Written By: Susan Smithfield – Corporate Finance
The British CCP Research Foundation published on August 11 its latest report “Conduct Costs Project Report 2017”, which estimates the total amounts paid or provisioned by banks because of misconduct or breach of any code of conduct or any central-bank regulation. For the top 20 of the world’s largest banks, amounts paid or provisioned for misconduct reached £264 billion ($290 billion) in 2012-16.
This amount is 5.2 percent higher than the amount accumulated over the previous period from 2011 to 2015. This is even 32 percent higher than the five years after the financial crisis (from 2008 to 2012, these costs reached nearly £200 billion).
According to the CCP Research Foundation, the surprise comes from the level of provisioning, which remains high.
The continued high level of provisions worldwide remains a concern. At the end of 2016, they reached £63.37 billion, or 24 percent of the total. As Chris Stears, research director of the CCP Research Foundation, said, “While we might have expected conduct costs to have increased over the period—2016 was a significant year as cross-jurisdictional regulatory enforcement actions and various private suits settled and costs crystallised—we would not have expected the level of provisions to remain largely unchanged.”
The global financial crisis was widely believed to be a consequence of the risk-taking culture of banks. Therefore, the banking industry made efforts to change its culture, promoting good behaviour through appropriate incentives and standards. Those actions and the improvements on conduct-risk management should have led after several years to less cost of risk, at least on the provisioning part. The truth is that scandals such as that of Wells Fargo are hurting clients’ trust in banks. Banks’ accountability and ability to reassure the public that these problems are now behind them remains still urgent.
Among the liable banks, US banks rank first.
US banks Bank of America, JPMorgan Chase and Morgan Stanley claimed large portions of the total bill, with respectively £45 billion, £33 billion and £24 billion in total costs. The United Kingdom’s Royal Bank of Scotland and Lloyds Banking Group rounded out the Top 5 with respectively £21.5 billion and £20.5 billion in total costs. Concerning the British banking industry, it is worth mentioning that the fines inflicted by the British financial gendarme FCA (Financial Conduct Authority) fell to zero in 2016.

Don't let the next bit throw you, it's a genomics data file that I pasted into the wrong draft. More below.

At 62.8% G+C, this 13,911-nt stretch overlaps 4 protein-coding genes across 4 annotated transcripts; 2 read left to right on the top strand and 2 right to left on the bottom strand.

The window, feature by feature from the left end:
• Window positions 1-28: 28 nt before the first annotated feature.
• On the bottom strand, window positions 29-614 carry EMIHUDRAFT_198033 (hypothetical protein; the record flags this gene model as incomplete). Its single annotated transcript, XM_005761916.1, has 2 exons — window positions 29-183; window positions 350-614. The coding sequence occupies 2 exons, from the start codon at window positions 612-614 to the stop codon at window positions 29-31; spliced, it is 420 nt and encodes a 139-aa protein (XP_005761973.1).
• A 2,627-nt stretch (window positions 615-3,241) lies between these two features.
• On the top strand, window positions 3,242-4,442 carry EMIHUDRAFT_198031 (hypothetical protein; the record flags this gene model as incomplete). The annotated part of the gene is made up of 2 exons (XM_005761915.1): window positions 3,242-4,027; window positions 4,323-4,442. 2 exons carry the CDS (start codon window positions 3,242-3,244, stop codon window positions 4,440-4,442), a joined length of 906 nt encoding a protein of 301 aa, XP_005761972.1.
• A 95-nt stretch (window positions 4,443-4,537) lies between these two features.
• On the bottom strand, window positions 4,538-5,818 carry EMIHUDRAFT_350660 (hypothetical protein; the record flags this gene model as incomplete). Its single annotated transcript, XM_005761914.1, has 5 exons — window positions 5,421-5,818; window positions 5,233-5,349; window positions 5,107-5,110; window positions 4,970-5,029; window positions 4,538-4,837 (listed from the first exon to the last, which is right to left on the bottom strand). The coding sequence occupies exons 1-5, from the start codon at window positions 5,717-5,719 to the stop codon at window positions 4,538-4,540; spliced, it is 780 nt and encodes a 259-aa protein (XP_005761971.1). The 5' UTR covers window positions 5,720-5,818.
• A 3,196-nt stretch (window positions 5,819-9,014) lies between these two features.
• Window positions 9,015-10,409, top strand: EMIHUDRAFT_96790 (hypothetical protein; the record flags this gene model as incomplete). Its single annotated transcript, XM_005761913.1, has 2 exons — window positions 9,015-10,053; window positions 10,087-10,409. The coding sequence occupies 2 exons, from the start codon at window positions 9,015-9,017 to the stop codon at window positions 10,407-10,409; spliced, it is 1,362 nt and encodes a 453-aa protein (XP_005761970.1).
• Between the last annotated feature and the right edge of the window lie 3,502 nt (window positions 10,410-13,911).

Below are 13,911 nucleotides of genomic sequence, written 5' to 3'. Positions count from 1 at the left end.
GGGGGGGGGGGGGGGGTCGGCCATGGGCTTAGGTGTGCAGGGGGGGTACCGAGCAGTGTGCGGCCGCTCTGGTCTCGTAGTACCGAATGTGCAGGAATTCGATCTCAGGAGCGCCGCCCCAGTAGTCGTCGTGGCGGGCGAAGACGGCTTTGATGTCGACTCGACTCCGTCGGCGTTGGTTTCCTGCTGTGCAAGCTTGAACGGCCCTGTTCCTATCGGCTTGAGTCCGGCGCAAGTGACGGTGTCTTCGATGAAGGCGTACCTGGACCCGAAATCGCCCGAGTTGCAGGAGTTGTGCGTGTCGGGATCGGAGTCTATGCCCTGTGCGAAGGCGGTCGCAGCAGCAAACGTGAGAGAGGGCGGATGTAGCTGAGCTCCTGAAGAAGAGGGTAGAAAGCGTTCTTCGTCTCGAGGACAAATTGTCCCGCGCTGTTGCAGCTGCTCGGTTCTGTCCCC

Among the sources of the costs, mortgages still appear in first position.
Mortgage-market mis-selling (including primary and secondary markets; retail and wholesale, e.g., origination and foreclosure abuses as well as RMBSs, or residential mortgage-backed securities) cost £65.8 billion and accounted for by far the largest conduct-risk amounts. Inappropriate sales of payment-protection insurance remained high in the conduct costs. Roger McCormick, CEO of the CCP Research Foundation, said that this sad and long history of inappropriate sales of payment-protection insurance should come to an end, even if the banks still spent more than £1.5 billion of provisions in the first half of 2017.
Although regulators are getting involved in the penalization of banking misconduct, the consequences of misconduct are not only a matter of fines and/or penalties. Conduct costs that arise without a regulatory-directed redress represent more than 57 percent of the total, and even 78.5 percent in the United Kingdom.
The debate on modelling systemic operational costs
In the CCP Research Foundation reports, the main culpability reason is not a criminal one. Corporate conduct/behavioural failure is revealed as the major reason by far. It does not, necessarily, involve a clear regulatory breach. Rather, it arises out of a pattern of behaviour (e.g., “poor practices”) in which the bank accepts that some redress to its customers is appropriate.
The CCP report gives the following example: SME (small and medium-sized enterprise) customers who have allegedly been mis-sold interest-rate hedging products. This has raised the current debate on the modelling of operational risk that determines the level of costs that banks must integrate into their capital. A basic assumption underlying the current modelling of operational risk regulatory capital (ORRC) under Basel II is that such operational-risk losses can be modelled as being idiosyncratic to an individual institution. Each bank is modelling its cost of risk based on its own experience.
But a recent paper published in the Journal of Operational Risk entitled “Modelling operational risk capital: the inconvenient truth” challenges that assumption. It shows that it is an “inconvenient truth” that banks’ largest losses are not firm-specific. Instead, the largest losses involve multiple banks being fined at the same time by multiple regulators for the same types of misconduct. The author calls such large multi-bank incidents “systemic operational risk events” and argues that as well as looking at firm-level problems, ORRC should also be modelled at the “systemic”, or macro-prudential, level.
The aftermath of the last financial crisis has for sure forced banks to admit and measure their misconduct costs. It has led to heavy penalties, fines and condemnations. The costs of misconduct resulting from this situation have been analysed. However, the increase in costs, resulting also from better declaration and more scrutiny from regulators and clients, is not the end. It will certainly lead to other changes in bank modelling.